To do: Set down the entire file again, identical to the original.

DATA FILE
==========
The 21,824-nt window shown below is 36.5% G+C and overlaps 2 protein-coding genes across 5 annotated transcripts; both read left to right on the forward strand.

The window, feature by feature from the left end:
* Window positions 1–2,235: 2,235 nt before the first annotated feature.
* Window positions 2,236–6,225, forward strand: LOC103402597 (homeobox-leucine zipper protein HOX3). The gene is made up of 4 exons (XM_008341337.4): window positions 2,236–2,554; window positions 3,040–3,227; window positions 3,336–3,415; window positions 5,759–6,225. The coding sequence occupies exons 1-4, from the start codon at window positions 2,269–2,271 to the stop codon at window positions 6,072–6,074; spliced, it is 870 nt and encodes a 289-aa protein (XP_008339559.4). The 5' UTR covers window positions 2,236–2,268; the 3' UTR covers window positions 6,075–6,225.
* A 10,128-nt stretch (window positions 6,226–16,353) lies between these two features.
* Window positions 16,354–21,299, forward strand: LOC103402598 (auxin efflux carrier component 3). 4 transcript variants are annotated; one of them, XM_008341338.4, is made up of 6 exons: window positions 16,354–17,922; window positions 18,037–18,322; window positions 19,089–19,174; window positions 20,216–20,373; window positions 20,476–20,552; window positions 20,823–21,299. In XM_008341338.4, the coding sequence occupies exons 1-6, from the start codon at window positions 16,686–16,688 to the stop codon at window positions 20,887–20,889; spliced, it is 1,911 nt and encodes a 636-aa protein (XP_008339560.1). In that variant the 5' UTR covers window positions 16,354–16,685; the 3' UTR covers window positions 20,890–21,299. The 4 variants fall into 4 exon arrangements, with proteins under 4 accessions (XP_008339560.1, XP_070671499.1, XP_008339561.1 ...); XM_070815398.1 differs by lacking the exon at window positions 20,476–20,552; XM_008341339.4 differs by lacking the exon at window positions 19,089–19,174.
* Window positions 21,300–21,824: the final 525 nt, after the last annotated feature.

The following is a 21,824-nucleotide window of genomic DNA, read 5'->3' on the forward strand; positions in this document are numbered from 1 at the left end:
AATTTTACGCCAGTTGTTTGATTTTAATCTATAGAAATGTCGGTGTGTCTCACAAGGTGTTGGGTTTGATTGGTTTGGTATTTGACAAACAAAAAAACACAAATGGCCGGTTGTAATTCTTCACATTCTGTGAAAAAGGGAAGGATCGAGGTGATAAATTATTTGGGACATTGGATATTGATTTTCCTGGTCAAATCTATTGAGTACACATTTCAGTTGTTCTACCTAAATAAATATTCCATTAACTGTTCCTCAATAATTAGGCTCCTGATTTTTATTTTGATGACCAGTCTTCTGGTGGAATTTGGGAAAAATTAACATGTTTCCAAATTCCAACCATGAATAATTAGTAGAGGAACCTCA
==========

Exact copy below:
The 21,824-nt window shown below is 36.5% G+C and overlaps 2 protein-coding genes across 5 annotated transcripts; both read left to right on the forward strand.

The window, feature by feature from the left end:
* Window positions 1–2,235: 2,235 nt before the first annotated feature.
* Window positions 2,236–6,225, forward strand: LOC103402597 (homeobox-leucine zipper protein HOX3). The gene is made up of 4 exons (XM_008341337.4): window positions 2,236–2,554; window positions 3,040–3,227; window positions 3,336–3,415; window positions 5,759–6,225. The coding sequence occupies exons 1-4, from the start codon at window positions 2,269–2,271 to the stop codon at window positions 6,072–6,074; spliced, it is 870 nt and encodes a 289-aa protein (XP_008339559.4). The 5' UTR covers window positions 2,236–2,268; the 3' UTR covers window positions 6,075–6,225.
* A 10,128-nt stretch (window positions 6,226–16,353) lies between these two features.
* Window positions 16,354–21,299, forward strand: LOC103402598 (auxin efflux carrier component 3). 4 transcript variants are annotated; one of them, XM_008341338.4, is made up of 6 exons: window positions 16,354–17,922; window positions 18,037–18,322; window positions 19,089–19,174; window positions 20,216–20,373; window positions 20,476–20,552; window positions 20,823–21,299. In XM_008341338.4, the coding sequence occupies exons 1-6, from the start codon at window positions 16,686–16,688 to the stop codon at window positions 20,887–20,889; spliced, it is 1,911 nt and encodes a 636-aa protein (XP_008339560.1). In that variant the 5' UTR covers window positions 16,354–16,685; the 3' UTR covers window positions 20,890–21,299. The 4 variants fall into 4 exon arrangements, with proteins under 4 accessions (XP_008339560.1, XP_070671499.1, XP_008339561.1 ...); XM_070815398.1 differs by lacking the exon at window positions 20,476–20,552; XM_008341339.4 differs by lacking the exon at window positions 19,089–19,174.
* Window positions 21,300–21,824: the final 525 nt, after the last annotated feature.

The following is a 21,824-nucleotide window of genomic DNA, read 5'->3' on the forward strand; positions in this document are numbered from 1 at the left end:
AATTTTACGCCAGTTGTTTGATTTTAATCTATAGAAATGTCGGTGTGTCTCACAAGGTGTTGGGTTTGATTGGTTTGGTATTTGACAAACAAAAAAACACAAATGGCCGGTTGTAATTCTTCACATTCTGTGAAAAAGGGAAGGATCGAGGTGATAAATTATTTGGGACATTGGATATTGATTTTCCTGGTCAAATCTATTGAGTACACATTTCAGTTGTTCTACCTAAATAAATATTCCATTAACTGTTCCTCAATAATTAGGCTCCTGATTTTTATTTTGATGACCAGTCTTCTGGTGGAATTTGGGAAAAATTAACATGTTTCCAAATTCCAACCATGAATAATTAGTAGAGGAACCTCA